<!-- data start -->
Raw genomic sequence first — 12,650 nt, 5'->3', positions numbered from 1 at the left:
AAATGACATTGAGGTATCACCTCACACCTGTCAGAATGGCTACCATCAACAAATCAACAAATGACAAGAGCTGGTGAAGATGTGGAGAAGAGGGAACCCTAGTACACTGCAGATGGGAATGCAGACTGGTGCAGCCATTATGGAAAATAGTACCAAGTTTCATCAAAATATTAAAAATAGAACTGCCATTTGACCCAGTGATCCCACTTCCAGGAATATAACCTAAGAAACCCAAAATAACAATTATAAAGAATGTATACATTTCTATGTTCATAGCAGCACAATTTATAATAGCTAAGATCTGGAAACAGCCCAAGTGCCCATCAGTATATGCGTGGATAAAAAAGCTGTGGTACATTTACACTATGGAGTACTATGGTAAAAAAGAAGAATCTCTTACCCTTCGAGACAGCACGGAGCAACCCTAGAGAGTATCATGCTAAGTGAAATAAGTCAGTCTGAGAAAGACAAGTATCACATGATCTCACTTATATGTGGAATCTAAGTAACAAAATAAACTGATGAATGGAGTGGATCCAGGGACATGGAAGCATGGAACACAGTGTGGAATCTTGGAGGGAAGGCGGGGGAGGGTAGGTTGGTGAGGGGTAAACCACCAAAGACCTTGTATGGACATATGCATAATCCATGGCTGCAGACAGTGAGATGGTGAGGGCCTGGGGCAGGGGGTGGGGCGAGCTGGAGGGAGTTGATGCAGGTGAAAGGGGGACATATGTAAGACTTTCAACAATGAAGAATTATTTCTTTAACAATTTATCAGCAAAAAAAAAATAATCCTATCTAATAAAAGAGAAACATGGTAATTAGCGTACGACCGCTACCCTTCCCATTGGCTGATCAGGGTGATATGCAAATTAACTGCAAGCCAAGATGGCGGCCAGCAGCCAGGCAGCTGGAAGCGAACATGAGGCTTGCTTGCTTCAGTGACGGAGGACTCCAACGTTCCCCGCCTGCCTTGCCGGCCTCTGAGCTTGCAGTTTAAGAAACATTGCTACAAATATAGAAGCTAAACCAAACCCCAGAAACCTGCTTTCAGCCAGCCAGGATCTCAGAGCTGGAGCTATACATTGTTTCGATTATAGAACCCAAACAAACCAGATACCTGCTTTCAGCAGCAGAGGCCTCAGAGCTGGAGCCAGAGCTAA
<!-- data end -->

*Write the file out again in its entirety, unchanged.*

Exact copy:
Raw genomic sequence first — 12,650 nt, 5'->3', positions numbered from 1 at the left:
AAATGACATTGAGGTATCACCTCACACCTGTCAGAATGGCTACCATCAACAAATCAACAAATGACAAGAGCTGGTGAAGATGTGGAGAAGAGGGAACCCTAGTACACTGCAGATGGGAATGCAGACTGGTGCAGCCATTATGGAAAATAGTACCAAGTTTCATCAAAATATTAAAAATAGAACTGCCATTTGACCCAGTGATCCCACTTCCAGGAATATAACCTAAGAAACCCAAAATAACAATTATAAAGAATGTATACATTTCTATGTTCATAGCAGCACAATTTATAATAGCTAAGATCTGGAAACAGCCCAAGTGCCCATCAGTATATGCGTGGATAAAAAAGCTGTGGTACATTTACACTATGGAGTACTATGGTAAAAAAGAAGAATCTCTTACCCTTCGAGACAGCACGGAGCAACCCTAGAGAGTATCATGCTAAGTGAAATAAGTCAGTCTGAGAAAGACAAGTATCACATGATCTCACTTATATGTGGAATCTAAGTAACAAAATAAACTGATGAATGGAGTGGATCCAGGGACATGGAAGCATGGAACACAGTGTGGAATCTTGGAGGGAAGGCGGGGGAGGGTAGGTTGGTGAGGGGTAAACCACCAAAGACCTTGTATGGACATATGCATAATCCATGGCTGCAGACAGTGAGATGGTGAGGGCCTGGGGCAGGGGGTGGGGCGAGCTGGAGGGAGTTGATGCAGGTGAAAGGGGGACATATGTAAGACTTTCAACAATGAAGAATTATTTCTTTAACAATTTATCAGCAAAAAAAAAATAATCCTATCTAATAAAAGAGAAACATGGTAATTAGCGTACGACCGCTACCCTTCCCATTGGCTGATCAGGGTGATATGCAAATTAACTGCAAGCCAAGATGGCGGCCAGCAGCCAGGCAGCTGGAAGCGAACATGAGGCTTGCTTGCTTCAGTGACGGAGGACTCCAACGTTCCCCGCCTGCCTTGCCGGCCTCTGAGCTTGCAGTTTAAGAAACATTGCTACAAATATAGAAGCTAAACCAAACCCCAGAAACCTGCTTTCAGCCAGCCAGGATCTCAGAGCTGGAGCTATACATTGTTTCGATTATAGAACCCAAACAAACCAGATACCTGCTTTCAGCAGCAGAGGCCTCAGAGCTGGAGCCAGAGCTAA